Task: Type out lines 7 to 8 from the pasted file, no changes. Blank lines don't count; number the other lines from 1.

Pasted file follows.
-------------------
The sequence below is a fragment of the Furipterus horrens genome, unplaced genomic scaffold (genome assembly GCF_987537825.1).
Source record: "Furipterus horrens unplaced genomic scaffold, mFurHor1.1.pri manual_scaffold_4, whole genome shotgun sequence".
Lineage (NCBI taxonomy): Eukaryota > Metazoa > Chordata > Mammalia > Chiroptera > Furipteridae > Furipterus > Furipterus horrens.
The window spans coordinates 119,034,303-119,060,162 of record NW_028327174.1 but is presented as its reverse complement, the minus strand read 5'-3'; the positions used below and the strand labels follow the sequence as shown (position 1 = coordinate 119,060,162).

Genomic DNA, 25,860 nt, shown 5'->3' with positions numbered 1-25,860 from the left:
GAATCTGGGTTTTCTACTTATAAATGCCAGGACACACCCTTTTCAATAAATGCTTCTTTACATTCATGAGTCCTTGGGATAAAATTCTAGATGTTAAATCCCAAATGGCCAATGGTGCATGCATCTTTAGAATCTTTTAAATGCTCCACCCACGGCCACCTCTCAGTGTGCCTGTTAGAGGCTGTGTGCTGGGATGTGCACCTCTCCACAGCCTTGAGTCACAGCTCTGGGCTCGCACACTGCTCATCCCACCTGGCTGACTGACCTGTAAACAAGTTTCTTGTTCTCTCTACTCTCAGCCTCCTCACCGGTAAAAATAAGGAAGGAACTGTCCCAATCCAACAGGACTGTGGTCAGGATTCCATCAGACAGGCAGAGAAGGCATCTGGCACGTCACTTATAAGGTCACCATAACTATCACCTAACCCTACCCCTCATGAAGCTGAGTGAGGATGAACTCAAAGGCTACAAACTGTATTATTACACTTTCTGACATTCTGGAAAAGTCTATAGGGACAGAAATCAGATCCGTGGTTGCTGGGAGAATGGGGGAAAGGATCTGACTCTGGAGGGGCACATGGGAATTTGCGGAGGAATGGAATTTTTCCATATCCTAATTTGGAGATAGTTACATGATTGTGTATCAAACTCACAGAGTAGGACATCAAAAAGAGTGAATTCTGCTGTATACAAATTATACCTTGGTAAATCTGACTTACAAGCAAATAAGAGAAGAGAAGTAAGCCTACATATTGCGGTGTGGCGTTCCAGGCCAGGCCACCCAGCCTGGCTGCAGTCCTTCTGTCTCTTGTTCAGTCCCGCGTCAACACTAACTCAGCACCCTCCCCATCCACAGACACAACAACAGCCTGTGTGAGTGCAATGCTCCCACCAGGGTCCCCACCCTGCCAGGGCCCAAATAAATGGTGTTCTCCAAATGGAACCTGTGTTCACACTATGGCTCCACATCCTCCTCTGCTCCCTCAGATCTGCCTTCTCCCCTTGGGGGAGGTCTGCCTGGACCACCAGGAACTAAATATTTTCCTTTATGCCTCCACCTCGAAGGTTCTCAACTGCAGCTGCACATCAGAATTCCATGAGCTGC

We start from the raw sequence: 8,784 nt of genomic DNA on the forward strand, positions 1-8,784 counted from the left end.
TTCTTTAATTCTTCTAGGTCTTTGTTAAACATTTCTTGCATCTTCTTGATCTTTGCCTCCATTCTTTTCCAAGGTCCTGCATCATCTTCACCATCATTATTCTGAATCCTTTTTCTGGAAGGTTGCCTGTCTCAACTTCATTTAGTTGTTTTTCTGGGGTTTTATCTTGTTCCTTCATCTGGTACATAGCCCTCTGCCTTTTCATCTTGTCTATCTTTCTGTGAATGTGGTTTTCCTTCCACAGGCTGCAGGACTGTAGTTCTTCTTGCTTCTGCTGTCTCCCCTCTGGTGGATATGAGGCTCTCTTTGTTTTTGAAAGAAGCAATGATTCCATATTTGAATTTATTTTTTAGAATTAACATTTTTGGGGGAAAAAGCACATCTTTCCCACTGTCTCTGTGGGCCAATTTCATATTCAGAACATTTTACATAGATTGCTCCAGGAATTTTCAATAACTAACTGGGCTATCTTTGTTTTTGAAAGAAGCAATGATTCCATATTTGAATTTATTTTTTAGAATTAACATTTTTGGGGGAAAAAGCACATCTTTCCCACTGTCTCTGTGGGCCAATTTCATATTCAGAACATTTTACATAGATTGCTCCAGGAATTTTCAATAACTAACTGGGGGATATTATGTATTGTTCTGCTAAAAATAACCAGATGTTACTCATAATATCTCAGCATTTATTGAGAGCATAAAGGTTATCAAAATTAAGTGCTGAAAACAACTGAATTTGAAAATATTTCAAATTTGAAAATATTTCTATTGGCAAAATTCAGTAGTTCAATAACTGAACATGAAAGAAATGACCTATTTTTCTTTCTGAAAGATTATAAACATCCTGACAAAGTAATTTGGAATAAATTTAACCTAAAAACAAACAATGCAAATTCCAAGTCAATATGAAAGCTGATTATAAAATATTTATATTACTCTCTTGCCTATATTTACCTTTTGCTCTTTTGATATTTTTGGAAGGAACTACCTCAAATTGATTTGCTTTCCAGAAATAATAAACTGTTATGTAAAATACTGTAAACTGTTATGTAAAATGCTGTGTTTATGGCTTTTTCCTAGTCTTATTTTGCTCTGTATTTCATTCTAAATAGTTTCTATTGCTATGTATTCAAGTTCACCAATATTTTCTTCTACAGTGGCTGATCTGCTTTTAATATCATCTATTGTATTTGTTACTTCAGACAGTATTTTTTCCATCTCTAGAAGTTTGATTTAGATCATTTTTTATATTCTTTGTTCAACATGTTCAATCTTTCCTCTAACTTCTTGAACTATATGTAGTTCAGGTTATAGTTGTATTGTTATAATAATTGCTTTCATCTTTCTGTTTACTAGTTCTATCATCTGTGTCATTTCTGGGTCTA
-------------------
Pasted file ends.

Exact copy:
We start from the raw sequence: 8,784 nt of genomic DNA on the forward strand, positions 1-8,784 counted from the left end.
TTCTTTAATTCTTCTAGGTCTTTGTTAAACATTTCTTGCATCTTCTTGATCTTTGCCTCCATTCTTTTCCAAGGTCCTGCATCATCTTCACCATCATTATTCTGAATCCTTTTTCTGGAAGGTTGCCTGTCTCAACTTCATTTAGTTGTTTTTCTGGGGTTTTATCTTGTTCCTTCATCTGGTACATAGCCCTCTGCCTTTTCATCTTGTCTATCTTTCTGTGAATGTGGTTTTCCTTCCACAGGCTGCAGGACTGTAGTTCTTCTTGCTTCTGCTGTCTCCCCTCTGGTGGATATGAGGCTCTCTTTGTTTTTGAAAGAAGCAATGATTCCATATTTGAATTTATTTTTTAGAATTAACATTTTTGGGGGAAAAAGCACATCTTTCCCACTGTCTCTGTGGGCCAATTTCATATTCAGAACATTTTACATAGATTGCTCCAGGAATTTTCAATAACTAACTGGGCTATCTTTGTTTTTGAAAGAAGCAATGATTCCATATTTGAATTTATTTTTTAGAATTAACATTTTTGGGGGAAAAAGCACATCTTTCCCACTGTCTCTGTGGGCCAATTTCATATTCAGAACATTTTACATAGATTGCTCCAGGAATTTTCAATAACTAACTGGGGGATATTATGTATTGTTCTGCTAAAAATAACCAGATGTTACTCATAATATCTCAGCATTTATTGAGAGCATAAAGGTTATCAAAATTAAGTGCTGAAAACAACTGAATTTGAAAATATTTCAAATTTGAAAATATTTCTATTGGCAAAATTCAGTAGTTCAATAACTGAACATGAAAGAAATGACCTATTTTTCTTTCTGAAAGATTATAAACATCCTGACAAAGTAATTTGGAATAAATTTAACCTAAAAACAAACAATGCAAATTCCAAGTCAATATGAAAGCTGATTATAAAATATTTATATTACTCTCTTGCCTATATTTACCTTTTGCTCTTTTGATATTTTTGGAAGGAACTACCTCAAATTGATTTGCTTTCCAGAAATAATAAACTGTTATGTAAAATACTGTAAACTGTTATGTAAAATGCTGTGTTTATGGCTTTTTCCTAGTCTTATTTTGCTCTGTATTTCATTCTAAATAGTTTCTATTGCTATGTATTCAAGTTCACCAATATTTTCTTCTACAGTGGCTGATCTGCTTTTAATATCATCTATTGTATTTGTTACTTCAGACAGTATTTTTTCCATCTCTAGAAGTTTGATTTAGATCATTTTTTATATTCTTTGTTCAACATGTTCAATCTTTCCTCTAACTTCTTGAACTATATGTAGTTCAGGTTATAGTTGTATTGTTATAATAATTGCTTTCATCTTTCTGTTTACTAGTTCTATCATCTGTGTCATTTCTGGGTCTA